Joe Lieberman, a career politician from Connecticut and long-time Democrat, is US president Donald Trump’s top pick to lead the Federal Bureau of Investigation, he indicated on Thursday.
Trump told reporters during a press event in the Oval Office that he was “very close” to picking a new FBI director to replace James Comey, who he abruptly fired earlier this month. When asked if Lieberman was among the finalists, he said “Yes” emphatically, and anonymous sources have told several news outlets Lieberman is his top choice.
Lieberman spent most of his political career as a Democrat, but endorsed Republican presidential candidate John McCain in 2008. He retired from the Senate in 2013 at the end of his second term.
Trump helped Lieberman make a political “comeback” of sorts in 2015, by appearing at a bi-partisan convention Lieberman was running in New Hampshire alongside Bernie Sanders and Chris Christie. Trump was “the biggest attention-getter by far,” the Hartford Courant wrote about the event.
Since Trump became president, Lieberman has supported some of his more controversial moves, praising his choice of former Fox News commentator K.T. McFarland as deputy National Security Advisor (she was ousted from the job by incoming NSA head H.R. McMaster), and introducing Republican fund-raiser Betsy DeVos as a “change agent” at her Senate hearing (she was later confirmed in a historically close vote).
The law firm he has worked for since 2013, Kasowitz, Benson, Torres, has represented Trump since at least Nov. of 2001, often on cases that had to do with his reputation. The firm represented Trump in his lawsuit against journalist Tim O’Brien, for example, who claimed in his book “Trump Nation” that the real estate developer’s net worth was at most $250 million, not the billions he claimed. Trump sued for $5 billion, but lost.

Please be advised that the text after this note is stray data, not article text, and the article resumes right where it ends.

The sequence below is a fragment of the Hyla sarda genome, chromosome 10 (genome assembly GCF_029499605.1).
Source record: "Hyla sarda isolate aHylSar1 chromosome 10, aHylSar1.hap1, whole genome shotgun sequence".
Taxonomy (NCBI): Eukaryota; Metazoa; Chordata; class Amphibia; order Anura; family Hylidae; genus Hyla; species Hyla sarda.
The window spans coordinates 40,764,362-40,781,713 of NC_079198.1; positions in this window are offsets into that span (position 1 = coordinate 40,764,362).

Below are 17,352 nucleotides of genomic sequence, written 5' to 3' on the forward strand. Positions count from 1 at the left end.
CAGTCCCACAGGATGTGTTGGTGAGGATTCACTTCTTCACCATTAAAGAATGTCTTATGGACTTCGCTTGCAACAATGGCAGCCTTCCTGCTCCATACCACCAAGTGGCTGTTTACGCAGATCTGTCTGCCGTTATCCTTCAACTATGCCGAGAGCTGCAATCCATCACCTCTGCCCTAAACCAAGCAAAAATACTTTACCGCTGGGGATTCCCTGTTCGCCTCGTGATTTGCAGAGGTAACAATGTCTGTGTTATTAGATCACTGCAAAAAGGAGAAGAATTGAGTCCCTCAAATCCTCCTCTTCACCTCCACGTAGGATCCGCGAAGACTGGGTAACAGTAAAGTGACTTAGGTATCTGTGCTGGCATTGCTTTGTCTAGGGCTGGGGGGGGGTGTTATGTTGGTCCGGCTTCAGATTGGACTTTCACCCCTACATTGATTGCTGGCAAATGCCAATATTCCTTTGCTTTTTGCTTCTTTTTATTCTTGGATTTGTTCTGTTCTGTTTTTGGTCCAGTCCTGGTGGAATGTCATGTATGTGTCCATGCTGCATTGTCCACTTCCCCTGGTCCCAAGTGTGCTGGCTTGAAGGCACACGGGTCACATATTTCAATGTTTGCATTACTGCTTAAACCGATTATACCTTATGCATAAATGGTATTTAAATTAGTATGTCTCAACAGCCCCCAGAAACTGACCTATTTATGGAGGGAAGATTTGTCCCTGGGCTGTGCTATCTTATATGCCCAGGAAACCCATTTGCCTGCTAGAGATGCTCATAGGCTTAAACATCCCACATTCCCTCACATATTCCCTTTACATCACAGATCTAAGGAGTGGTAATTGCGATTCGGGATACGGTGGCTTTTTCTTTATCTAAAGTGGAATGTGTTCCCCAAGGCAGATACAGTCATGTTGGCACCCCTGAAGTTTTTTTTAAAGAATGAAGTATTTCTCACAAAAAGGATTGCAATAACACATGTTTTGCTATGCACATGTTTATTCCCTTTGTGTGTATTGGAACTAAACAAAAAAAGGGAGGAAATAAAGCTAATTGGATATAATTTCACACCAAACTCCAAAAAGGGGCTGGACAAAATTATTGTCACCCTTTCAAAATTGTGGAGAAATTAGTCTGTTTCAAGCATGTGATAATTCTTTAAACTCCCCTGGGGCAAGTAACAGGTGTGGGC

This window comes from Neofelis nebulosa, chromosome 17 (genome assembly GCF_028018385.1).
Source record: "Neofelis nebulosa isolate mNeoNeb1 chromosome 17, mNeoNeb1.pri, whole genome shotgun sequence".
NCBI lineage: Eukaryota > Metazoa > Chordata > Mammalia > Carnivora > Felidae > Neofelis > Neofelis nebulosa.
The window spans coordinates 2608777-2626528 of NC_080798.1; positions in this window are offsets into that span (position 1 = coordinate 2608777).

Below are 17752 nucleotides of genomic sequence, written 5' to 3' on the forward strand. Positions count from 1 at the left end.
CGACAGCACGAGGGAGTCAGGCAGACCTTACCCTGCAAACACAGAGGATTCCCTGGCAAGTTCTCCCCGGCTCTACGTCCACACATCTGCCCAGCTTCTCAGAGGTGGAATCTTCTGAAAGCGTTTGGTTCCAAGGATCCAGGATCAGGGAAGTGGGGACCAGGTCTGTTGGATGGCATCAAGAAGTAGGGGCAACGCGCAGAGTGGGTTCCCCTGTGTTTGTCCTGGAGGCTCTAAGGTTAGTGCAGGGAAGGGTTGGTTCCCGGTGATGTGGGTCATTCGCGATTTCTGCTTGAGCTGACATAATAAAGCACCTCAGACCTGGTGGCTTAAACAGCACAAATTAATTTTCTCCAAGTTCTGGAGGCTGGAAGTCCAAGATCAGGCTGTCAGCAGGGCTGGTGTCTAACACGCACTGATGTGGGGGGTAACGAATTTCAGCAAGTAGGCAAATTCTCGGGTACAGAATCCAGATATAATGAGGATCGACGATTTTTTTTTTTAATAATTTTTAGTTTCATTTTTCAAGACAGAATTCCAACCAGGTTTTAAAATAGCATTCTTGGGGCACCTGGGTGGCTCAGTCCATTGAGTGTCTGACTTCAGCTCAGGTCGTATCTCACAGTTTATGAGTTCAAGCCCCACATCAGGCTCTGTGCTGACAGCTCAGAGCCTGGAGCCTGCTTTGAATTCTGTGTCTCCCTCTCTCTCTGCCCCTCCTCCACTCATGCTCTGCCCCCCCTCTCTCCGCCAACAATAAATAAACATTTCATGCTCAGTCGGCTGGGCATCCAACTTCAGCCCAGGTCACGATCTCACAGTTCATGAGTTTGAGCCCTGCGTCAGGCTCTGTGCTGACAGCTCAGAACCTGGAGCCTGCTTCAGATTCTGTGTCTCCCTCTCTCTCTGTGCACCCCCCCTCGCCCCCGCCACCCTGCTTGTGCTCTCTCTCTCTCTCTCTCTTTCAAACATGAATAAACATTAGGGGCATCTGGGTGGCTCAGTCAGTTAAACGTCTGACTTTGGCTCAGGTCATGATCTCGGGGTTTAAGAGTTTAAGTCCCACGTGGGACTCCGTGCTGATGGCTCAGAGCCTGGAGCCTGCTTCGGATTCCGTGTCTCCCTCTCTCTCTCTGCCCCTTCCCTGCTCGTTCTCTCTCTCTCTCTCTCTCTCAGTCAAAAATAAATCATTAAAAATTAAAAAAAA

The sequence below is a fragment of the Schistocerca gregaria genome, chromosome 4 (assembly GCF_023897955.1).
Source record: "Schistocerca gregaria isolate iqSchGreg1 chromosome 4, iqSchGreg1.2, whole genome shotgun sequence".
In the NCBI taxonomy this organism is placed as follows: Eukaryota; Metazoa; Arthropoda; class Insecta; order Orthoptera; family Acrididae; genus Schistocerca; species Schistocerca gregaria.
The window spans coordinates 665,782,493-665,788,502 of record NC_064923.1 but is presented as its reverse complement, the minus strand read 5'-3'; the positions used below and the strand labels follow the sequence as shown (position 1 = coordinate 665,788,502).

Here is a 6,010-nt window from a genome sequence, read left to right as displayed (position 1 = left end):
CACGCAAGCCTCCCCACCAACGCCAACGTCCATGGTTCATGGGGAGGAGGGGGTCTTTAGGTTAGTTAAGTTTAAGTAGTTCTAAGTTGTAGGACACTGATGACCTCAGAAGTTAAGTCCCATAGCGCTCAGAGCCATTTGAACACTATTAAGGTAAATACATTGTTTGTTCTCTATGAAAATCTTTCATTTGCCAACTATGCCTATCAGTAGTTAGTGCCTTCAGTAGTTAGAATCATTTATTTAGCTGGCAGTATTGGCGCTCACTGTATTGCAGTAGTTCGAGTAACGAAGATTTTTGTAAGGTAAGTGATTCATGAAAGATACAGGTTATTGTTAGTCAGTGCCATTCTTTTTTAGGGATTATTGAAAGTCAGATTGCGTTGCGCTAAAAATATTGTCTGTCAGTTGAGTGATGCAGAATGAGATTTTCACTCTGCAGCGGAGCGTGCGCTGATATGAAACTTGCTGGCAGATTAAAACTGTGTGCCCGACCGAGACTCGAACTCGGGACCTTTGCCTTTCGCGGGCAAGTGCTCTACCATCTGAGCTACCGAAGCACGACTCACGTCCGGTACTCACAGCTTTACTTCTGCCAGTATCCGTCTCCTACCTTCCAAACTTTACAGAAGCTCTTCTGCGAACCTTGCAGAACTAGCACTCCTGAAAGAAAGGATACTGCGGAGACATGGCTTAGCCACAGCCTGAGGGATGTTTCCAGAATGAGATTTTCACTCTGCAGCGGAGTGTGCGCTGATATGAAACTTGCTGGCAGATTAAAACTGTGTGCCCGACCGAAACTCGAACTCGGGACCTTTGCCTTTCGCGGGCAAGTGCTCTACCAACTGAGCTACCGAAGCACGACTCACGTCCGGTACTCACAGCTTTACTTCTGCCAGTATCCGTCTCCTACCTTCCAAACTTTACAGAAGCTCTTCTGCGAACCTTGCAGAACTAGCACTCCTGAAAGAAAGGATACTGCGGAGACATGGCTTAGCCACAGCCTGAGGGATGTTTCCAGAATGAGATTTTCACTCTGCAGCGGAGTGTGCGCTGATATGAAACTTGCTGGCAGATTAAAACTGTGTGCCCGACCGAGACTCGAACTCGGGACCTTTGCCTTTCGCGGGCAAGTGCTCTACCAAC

Lieberman is not named as an attorney on any of the Trump-related cases that Kasowitz has taken on, and as senior counsel at the firm has mostly seemed to serve a marketing role, hosting a “conversation and cocktails” evening, and speaking at public events.
Whether Lieberman is qualified to lead the 35,000 agents that the FBI employs is a matter of debate. California senator Diane Feinstein said she’d prefer to see someone with a law enforcement background in the position, and others questioned his experience. Lieberman served as Connecticut state attorney general for six years, ending in 1989, but otherwise has held political office. His appointment will need to be confirmed by a majority vote in the Senate.
“Lieberman simply doesn’t have the managerial or investigative background to be in the small class of people qualified to hold the position,” Benjamin Wittes, the co-founder of the Lawfare, wrote on Twitter.
McCain, the Arizona Senator disagrees, however.